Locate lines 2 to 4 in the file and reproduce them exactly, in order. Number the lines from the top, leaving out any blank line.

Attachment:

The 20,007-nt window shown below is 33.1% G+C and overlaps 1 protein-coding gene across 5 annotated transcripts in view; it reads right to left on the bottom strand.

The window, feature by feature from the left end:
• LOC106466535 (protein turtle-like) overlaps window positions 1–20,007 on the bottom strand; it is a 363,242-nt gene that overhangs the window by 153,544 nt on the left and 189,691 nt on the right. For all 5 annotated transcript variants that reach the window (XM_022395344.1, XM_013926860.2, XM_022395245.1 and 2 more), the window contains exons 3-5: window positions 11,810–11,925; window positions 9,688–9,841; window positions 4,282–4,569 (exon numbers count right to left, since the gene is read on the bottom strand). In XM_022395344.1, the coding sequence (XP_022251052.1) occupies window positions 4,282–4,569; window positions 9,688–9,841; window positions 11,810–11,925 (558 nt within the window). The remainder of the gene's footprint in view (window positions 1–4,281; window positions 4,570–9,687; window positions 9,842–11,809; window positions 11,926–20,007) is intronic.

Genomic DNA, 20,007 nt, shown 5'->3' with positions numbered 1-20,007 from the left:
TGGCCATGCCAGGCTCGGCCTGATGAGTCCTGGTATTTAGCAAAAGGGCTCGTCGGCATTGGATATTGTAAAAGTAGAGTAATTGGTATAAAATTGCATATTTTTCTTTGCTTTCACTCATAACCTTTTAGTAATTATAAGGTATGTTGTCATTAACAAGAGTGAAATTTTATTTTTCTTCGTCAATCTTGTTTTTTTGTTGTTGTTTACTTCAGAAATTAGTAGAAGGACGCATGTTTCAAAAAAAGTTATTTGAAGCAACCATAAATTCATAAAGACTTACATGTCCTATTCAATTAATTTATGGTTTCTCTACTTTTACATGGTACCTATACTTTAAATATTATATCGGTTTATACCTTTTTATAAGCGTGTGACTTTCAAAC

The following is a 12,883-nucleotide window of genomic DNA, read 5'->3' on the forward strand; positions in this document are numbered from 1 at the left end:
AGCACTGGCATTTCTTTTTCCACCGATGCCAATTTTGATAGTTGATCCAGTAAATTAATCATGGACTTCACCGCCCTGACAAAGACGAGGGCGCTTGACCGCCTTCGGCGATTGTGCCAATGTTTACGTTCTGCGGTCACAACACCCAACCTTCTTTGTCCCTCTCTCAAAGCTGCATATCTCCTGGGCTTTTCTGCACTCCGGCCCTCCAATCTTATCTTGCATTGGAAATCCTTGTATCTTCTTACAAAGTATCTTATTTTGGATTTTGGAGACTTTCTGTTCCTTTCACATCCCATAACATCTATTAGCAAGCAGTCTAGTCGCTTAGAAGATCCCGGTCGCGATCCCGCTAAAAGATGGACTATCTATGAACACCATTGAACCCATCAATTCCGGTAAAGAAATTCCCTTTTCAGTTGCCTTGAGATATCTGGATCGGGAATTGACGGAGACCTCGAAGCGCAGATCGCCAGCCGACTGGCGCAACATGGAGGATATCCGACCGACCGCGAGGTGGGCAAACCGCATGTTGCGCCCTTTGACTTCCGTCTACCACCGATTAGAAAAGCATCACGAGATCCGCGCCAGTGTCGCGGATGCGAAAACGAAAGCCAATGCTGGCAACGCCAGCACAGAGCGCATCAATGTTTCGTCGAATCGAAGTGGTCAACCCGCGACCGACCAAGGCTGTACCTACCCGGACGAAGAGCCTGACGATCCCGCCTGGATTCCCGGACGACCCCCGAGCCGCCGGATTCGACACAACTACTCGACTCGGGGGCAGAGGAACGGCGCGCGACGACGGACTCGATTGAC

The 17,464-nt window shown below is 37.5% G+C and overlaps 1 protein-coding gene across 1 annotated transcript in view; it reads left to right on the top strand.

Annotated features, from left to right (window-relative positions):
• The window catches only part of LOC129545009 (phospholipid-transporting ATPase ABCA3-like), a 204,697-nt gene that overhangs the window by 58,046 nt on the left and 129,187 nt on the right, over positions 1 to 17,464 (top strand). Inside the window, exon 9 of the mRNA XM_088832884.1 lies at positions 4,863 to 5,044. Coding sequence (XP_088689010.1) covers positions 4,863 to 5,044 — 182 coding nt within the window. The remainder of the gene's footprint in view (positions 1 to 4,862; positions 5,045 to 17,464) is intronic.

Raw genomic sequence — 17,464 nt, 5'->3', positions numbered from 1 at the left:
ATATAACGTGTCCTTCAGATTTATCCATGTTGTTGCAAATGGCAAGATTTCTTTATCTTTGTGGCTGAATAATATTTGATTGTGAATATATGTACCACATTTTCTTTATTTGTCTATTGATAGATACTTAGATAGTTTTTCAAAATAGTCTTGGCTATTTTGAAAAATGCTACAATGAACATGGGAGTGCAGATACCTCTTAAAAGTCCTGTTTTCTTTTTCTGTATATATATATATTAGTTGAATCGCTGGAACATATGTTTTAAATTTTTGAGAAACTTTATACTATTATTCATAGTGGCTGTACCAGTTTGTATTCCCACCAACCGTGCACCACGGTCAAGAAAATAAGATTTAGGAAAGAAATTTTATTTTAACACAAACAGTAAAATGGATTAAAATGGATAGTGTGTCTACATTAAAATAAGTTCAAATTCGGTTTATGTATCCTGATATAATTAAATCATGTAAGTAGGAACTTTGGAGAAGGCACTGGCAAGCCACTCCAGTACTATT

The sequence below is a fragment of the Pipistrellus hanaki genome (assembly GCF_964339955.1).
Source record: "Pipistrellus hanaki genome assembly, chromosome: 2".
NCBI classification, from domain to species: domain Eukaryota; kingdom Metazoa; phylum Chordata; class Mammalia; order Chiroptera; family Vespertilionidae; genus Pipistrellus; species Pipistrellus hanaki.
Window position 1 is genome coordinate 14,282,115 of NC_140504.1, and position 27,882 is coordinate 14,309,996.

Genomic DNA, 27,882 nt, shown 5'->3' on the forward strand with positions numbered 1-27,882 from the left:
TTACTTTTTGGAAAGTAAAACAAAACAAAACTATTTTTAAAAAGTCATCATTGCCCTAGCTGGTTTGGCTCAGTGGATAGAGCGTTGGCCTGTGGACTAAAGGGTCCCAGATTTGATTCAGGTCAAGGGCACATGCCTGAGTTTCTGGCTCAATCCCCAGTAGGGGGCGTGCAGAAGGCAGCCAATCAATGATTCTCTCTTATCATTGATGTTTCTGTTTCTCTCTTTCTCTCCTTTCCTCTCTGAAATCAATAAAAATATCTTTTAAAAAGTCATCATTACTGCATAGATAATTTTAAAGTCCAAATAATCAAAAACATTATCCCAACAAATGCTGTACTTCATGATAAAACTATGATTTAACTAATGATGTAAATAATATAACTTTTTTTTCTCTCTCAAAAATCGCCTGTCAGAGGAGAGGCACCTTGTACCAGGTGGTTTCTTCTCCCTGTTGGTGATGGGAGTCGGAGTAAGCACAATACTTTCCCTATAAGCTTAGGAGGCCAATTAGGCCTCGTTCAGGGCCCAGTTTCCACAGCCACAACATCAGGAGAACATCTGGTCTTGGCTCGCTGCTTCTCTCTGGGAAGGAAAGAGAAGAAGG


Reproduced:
The window, feature by feature from the left end:
• LOC106466535 (protein turtle-like) overlaps window positions 1–20,007 on the bottom strand; it is a 363,242-nt gene that overhangs the window by 153,544 nt on the left and 189,691 nt on the right. For all 5 annotated transcript variants that reach the window (XM_022395344.1, XM_013926860.2, XM_022395245.1 and 2 more), the window contains exons 3-5: window positions 11,810–11,925; window positions 9,688–9,841; window positions 4,282–4,569 (exon numbers count right to left, since the gene is read on the bottom strand). In XM_022395344.1, the coding sequence (XP_022251052.1) occupies window positions 4,282–4,569; window positions 9,688–9,841; window positions 11,810–11,925 (558 nt within the window). The remainder of the gene's footprint in view (window positions 1–4,281; window positions 4,570–9,687; window positions 9,842–11,809; window positions 11,926–20,007) is intronic.

Genomic DNA, 20,007 nt, shown 5'->3' with positions numbered 1-20,007 from the left: